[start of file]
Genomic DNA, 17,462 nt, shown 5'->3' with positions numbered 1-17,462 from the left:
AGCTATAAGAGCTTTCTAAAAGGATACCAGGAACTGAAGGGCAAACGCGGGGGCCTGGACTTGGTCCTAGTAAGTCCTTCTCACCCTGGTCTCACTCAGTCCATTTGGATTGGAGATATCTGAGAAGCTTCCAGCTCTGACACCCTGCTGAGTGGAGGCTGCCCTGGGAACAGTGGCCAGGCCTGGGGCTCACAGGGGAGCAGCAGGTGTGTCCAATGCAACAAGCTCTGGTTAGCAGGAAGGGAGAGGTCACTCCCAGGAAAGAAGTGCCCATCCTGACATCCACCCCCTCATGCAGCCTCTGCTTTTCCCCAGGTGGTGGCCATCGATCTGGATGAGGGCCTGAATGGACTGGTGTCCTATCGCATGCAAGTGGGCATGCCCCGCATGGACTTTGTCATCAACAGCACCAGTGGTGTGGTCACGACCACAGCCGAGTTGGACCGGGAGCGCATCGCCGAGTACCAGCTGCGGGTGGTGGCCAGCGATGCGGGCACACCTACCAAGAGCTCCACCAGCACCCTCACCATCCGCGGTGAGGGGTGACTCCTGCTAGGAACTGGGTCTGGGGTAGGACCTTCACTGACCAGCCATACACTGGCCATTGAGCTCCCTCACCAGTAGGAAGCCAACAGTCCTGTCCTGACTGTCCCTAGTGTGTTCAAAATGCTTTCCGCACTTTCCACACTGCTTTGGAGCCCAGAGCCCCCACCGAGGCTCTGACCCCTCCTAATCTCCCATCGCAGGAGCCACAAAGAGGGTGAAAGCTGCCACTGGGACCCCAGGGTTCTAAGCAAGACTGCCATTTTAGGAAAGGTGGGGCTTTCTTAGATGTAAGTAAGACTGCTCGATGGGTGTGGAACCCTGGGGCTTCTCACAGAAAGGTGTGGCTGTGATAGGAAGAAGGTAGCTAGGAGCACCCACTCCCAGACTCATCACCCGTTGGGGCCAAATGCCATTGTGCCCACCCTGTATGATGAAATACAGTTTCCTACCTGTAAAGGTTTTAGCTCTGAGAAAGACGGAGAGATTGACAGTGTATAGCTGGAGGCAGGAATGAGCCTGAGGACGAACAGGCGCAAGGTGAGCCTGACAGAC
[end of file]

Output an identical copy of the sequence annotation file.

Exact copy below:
Genomic DNA, 17,462 nt, shown 5'->3' with positions numbered 1-17,462 from the left:
AGCTATAAGAGCTTTCTAAAAGGATACCAGGAACTGAAGGGCAAACGCGGGGGCCTGGACTTGGTCCTAGTAAGTCCTTCTCACCCTGGTCTCACTCAGTCCATTTGGATTGGAGATATCTGAGAAGCTTCCAGCTCTGACACCCTGCTGAGTGGAGGCTGCCCTGGGAACAGTGGCCAGGCCTGGGGCTCACAGGGGAGCAGCAGGTGTGTCCAATGCAACAAGCTCTGGTTAGCAGGAAGGGAGAGGTCACTCCCAGGAAAGAAGTGCCCATCCTGACATCCACCCCCTCATGCAGCCTCTGCTTTTCCCCAGGTGGTGGCCATCGATCTGGATGAGGGCCTGAATGGACTGGTGTCCTATCGCATGCAAGTGGGCATGCCCCGCATGGACTTTGTCATCAACAGCACCAGTGGTGTGGTCACGACCACAGCCGAGTTGGACCGGGAGCGCATCGCCGAGTACCAGCTGCGGGTGGTGGCCAGCGATGCGGGCACACCTACCAAGAGCTCCACCAGCACCCTCACCATCCGCGGTGAGGGGTGACTCCTGCTAGGAACTGGGTCTGGGGTAGGACCTTCACTGACCAGCCATACACTGGCCATTGAGCTCCCTCACCAGTAGGAAGCCAACAGTCCTGTCCTGACTGTCCCTAGTGTGTTCAAAATGCTTTCCGCACTTTCCACACTGCTTTGGAGCCCAGAGCCCCCACCGAGGCTCTGACCCCTCCTAATCTCCCATCGCAGGAGCCACAAAGAGGGTGAAAGCTGCCACTGGGACCCCAGGGTTCTAAGCAAGACTGCCATTTTAGGAAAGGTGGGGCTTTCTTAGATGTAAGTAAGACTGCTCGATGGGTGTGGAACCCTGGGGCTTCTCACAGAAAGGTGTGGCTGTGATAGGAAGAAGGTAGCTAGGAGCACCCACTCCCAGACTCATCACCCGTTGGGGCCAAATGCCATTGTGCCCACCCTGTATGATGAAATACAGTTTCCTACCTGTAAAGGTTTTAGCTCTGAGAAAGACGGAGAGATTGACAGTGTATAGCTGGAGGCAGGAATGAGCCTGAGGACGAACAGGCGCAAGGTGAGCCTGACAGAC